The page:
Consulting firms exemplify diversity and inclusion on Wear it Purple day

30 August 2018 Authored by Consultancy.com.au

Australia is preparing for the first Wear it Purple day this Friday since same-sex marriage was legalised last year. The slogan for this year’s celebrations is #empowertogether and businesses all around the country will be encouraging their employees to wear purple to show solidarity with LGBTI+ employees.

In the aftermath of what was a bitter public debate on same-sex marriage in the Australian sphere last year, Wear it Purple is a day for empowering young people to be themselves at work. At the forefront of this drive for diversity and inclusion in the corporate world are naturally; management and strategy consulting firms.

It is a common belief in the consulting industry that diversity makes firms stronger. A recent McKinsey & Company report highlights the link between diversity and a company’s financial performance. According to ‘Delivering Through Diversity’, companies in the top quartile for gender diversity on their executive teams were 21% more likely to experience above-average profitability than companies in the fourth quartile. EY put that number at as high as 35%.

That’s a huge reason in itself to get behind creating an inclusive workplace but it’s by far not the only one. Other incentives include attracting and retain top talent – the greatest challenge for every big firm – as well as improve their customer orientation, public image, employee satisfaction, and decision making.

Examples of diversity and inclusion can be found spread across each and every forward thinking consulting firm’s website. Keeping in mind that a backwards thinking consulting firm would be a very short lived business model, the majority have moved towards inclusion as more than just a publicity initiative.

Consulting firms exemplify diversity and inclusion on Wear it Purple day

Examples of this can be found scattered throughout the past year alone, with Deloitte’s OUTstanding 50, a collection of inspirational stories from LGBTI+ business leaders across the country. A diverse and inclusive workplace is also more productive, more creative and more driven towards innovation. “Its imperative to business success today, I don’t believe that any organisation is going to be sustainable in the long run if they don’t see this,” said Cindy Hook, Deloitte's Asia Pacific CEO.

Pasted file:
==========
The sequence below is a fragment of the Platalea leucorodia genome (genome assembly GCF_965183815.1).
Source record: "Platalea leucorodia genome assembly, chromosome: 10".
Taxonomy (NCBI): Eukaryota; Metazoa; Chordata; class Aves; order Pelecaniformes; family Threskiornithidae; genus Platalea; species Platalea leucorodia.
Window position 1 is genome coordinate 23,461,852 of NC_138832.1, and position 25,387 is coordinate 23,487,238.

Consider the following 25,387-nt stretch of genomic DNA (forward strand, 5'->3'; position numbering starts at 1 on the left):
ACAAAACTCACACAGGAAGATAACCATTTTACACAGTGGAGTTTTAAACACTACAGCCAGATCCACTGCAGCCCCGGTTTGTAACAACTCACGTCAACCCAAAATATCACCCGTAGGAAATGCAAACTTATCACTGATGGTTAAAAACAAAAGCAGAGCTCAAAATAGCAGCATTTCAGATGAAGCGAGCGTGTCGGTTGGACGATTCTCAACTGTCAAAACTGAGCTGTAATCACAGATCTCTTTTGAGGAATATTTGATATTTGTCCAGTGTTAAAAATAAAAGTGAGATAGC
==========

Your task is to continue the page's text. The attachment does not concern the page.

EY have also been praised for their work striving towards creating an inclusive space. Earlier this year the firm were aptly named Australia’s Most Inclusive Workplace at the Pride in Diversity awards. “There’s not just one thing you can do that’s going to make a different, its got to be everything and its got to be constant,” said EY’s Managing Partner for Advisory, Lynn Kraus upon receiving the award.

Both of these examples show the consulting industry standing firmly behind inclusion and diversity beyond simply shouting it from the rooftops. And this Friday, is no different. KPMG Australia have already posted an inspirational story from management consultant Emma Balfou encouraging employees to get on board and Wear it Purple.

“I made a conscious choice to join KPMG because I knew that the people here would accept me as one of their own – as one of their family. I’ve chosen to be here. I’ve chosen to be out. I’ve chosen KPMG as my work family. And to show my work family and all young queer Australians that I’m here for them, I’m going to Wear It Purple.”

Accenture too have expressed their support albiet in a different way. The technology consulting giant yesterday put out a story including tips for coming out at work by Anthony Angelo Capuzza. He said “What I love most about Pride at Accenture, as an LGBTI employee, is when straight employees get behind it. That really makes me feel good and way more connected to the company than when it’s just gay people flying the flag. We’re all so much stronger when we’re together. I feel the same about gender equality.”

Being at the forefront of change means constantly striving to creating a better workplace. A firm’s culture emanates through its initiatives and consultancies will continue to lead in this space until it there is no longer a question of agenda. Putting diversity and inclusion at the centre of a business strategy is sensible because when people from “different backgrounds and different points of view work together they create the greatest value - for our business, our clients and society,” according to PwC.

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